Written by H, Posted in Christian Living, Published Work
“I am sure that God keeps no one waiting unless He sees that it is good for him to wait,” C.S. Lewis wrote in Mere Christianity. The Bible is filled with instruction on the virtue of patience. Interestingly, not much has changed since the original Scriptures were written – the areas where we require patience remain the same today.
Patient in Tribulation
The Bible tells us that we are to be patient in tribulation. What kind of tribulation has changed over thousands of years, however God’s Word is still as relevant to believers today as it was then. In the gospel of Luke (21:15-19), we understand that we are to be patient when facing persecution. In Paul’s letter to the Romans, he makes it clear that our patience is developed and nurtured through our tribulation. “…we glory in tribulations also: knowing that tribulation worketh patience; and patience, experience; and experience, hope:” (5:4). So important is patience in tribulation that Paul sees necessary to include it again later in his letter: We are to be “patient in tribulation;” (12:12).
It wasn’t just in Romans that Paul wrote about the importance of patience. In this letter to the church at Galatia, Paul encouraged his brothers and sisters to “not be weary in well doing: for in due season we shall reap, if we faint not.” (6:9). While his instruction in patience is related to well doing, because the letter was written specifically to address agitators who were trying to push Judaism, we understand that Paul believed strongly in practicing patience with each other.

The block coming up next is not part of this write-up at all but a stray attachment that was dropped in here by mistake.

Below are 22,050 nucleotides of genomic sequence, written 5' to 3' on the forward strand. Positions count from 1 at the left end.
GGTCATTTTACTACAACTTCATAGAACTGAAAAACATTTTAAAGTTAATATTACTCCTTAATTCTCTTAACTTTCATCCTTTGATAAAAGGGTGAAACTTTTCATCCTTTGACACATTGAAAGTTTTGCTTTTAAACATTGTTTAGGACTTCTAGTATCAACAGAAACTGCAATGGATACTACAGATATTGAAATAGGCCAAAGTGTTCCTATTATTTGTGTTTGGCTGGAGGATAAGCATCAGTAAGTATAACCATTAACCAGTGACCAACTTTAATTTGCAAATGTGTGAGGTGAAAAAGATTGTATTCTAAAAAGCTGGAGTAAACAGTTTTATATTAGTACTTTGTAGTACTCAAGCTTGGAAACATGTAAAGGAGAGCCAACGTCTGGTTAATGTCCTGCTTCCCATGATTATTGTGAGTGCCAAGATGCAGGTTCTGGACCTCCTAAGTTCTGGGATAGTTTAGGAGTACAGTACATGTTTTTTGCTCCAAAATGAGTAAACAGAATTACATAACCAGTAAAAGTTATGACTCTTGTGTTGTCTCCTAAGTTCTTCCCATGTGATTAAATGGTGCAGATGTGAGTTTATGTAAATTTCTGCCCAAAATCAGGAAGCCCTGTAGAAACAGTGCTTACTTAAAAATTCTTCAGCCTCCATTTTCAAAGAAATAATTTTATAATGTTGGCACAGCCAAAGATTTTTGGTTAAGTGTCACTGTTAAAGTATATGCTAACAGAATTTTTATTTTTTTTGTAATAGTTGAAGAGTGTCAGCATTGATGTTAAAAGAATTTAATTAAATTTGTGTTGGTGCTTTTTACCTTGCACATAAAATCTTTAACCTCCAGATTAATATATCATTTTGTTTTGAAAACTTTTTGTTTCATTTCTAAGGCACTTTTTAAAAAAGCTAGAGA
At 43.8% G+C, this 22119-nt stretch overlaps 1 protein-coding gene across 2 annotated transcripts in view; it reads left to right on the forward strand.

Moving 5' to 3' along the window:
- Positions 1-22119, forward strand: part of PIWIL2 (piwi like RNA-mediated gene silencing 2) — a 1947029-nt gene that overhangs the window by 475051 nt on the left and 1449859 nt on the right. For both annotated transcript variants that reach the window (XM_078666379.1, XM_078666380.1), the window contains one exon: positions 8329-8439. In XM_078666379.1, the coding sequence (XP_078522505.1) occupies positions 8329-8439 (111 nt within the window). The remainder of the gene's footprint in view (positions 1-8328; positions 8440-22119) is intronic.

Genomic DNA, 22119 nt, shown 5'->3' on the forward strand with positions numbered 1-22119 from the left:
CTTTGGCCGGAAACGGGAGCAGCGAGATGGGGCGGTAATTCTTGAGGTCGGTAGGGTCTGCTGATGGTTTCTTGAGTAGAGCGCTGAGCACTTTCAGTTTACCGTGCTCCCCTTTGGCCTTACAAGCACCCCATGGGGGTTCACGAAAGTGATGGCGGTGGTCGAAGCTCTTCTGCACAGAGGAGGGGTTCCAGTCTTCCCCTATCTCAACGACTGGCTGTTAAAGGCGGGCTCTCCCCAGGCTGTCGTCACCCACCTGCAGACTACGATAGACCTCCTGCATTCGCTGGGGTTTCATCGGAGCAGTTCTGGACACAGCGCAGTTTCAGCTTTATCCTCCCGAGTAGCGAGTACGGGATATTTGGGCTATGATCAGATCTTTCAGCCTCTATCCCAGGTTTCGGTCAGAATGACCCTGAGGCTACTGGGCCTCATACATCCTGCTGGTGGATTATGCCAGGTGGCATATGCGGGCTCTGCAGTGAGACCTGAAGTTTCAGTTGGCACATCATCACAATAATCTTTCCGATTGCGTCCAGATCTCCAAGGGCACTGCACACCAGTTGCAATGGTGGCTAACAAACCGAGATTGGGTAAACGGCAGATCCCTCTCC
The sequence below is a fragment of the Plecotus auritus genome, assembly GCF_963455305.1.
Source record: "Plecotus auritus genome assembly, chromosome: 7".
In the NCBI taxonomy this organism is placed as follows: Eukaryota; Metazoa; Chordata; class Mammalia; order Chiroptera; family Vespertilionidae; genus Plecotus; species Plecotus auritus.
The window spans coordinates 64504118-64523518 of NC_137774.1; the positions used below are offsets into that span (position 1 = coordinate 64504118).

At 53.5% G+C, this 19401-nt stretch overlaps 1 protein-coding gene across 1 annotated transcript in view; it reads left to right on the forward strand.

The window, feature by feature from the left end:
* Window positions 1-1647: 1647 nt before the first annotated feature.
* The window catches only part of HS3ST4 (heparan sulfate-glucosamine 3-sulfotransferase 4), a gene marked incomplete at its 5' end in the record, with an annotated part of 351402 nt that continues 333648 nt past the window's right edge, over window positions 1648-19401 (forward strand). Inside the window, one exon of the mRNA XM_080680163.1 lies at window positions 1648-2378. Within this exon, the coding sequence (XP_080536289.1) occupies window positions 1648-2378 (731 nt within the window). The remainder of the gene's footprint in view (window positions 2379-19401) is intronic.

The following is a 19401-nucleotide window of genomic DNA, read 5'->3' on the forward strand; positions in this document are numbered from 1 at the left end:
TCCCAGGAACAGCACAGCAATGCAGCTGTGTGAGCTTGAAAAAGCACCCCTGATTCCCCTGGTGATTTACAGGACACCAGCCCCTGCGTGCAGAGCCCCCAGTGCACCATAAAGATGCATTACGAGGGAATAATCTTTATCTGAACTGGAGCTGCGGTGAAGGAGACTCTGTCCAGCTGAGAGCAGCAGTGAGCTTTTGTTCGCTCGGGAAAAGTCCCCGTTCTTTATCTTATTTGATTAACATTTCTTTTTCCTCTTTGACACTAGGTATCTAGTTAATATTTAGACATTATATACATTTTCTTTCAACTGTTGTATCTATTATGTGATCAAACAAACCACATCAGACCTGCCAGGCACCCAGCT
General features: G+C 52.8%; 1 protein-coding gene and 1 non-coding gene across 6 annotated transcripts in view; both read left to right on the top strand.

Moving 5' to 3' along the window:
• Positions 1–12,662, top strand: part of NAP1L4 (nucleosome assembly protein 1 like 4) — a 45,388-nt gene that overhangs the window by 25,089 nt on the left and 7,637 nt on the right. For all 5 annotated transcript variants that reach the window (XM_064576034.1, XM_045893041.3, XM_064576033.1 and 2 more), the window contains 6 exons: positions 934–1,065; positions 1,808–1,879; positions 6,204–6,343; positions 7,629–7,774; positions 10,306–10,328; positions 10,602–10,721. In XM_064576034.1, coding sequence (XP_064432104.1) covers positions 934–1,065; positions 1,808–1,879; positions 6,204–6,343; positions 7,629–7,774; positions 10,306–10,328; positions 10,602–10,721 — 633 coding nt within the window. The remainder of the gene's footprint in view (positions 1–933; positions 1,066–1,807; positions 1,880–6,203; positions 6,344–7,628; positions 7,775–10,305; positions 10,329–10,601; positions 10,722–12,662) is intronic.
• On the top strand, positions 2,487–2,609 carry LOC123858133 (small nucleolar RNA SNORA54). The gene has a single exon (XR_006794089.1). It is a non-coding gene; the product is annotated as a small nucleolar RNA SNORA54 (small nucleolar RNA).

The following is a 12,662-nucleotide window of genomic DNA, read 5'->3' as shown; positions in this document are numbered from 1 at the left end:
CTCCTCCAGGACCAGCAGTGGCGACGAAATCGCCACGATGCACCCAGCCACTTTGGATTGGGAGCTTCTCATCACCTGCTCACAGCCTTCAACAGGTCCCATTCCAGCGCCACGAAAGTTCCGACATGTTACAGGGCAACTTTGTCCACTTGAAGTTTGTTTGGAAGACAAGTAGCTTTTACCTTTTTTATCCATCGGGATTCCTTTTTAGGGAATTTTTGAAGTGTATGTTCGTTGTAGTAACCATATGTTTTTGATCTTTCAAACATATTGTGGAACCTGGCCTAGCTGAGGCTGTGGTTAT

Patient toward all
In addition to his letter to the Galatians, Paul wrote in 1 Thessalonians 5:14 that we are to “be patient toward all men.” Years later in his letter to the church at Ephesus, Paul elaborated that we are to forbear one another in love – to show grace – through patience (Ephesians 4:2). As to the ‘how’ we are supposed to be patient with each other, it is not possible without love. In what’s been dubbed as “the love chapter” (also written by Paul), we understand that charity – today we call it love – suffers long, bears, believes, hopes, and endures all things (1 Cor. 13:4, 7).
Wait on the Lord
As if being patient in our personal relationships weren’t challenge enough, we are also called to be patient as we wait on the Lord. “Rest in the LORD, and wait patiently for him: fret not thyself because of him who prospereth in his way, because of the man who bringeth wicked devices to pass.” (Psalm 37:7). Waiting for the Lord’s timing is perhaps the hardest – and yet the most rewarding – aspect of developing our patience. Practicing patience as He works His will to grow us and help us bear fruit (Luke 8:15) is a work itself. When we are feeling weary, may we consider our Lord, the most patient of all – with us both as individuals and society – not willing that any should perish, but watching us falter, grieving our sin, and waiting so patiently for us to come to Him and repent. How can we be impatient with the One who is so patient with us?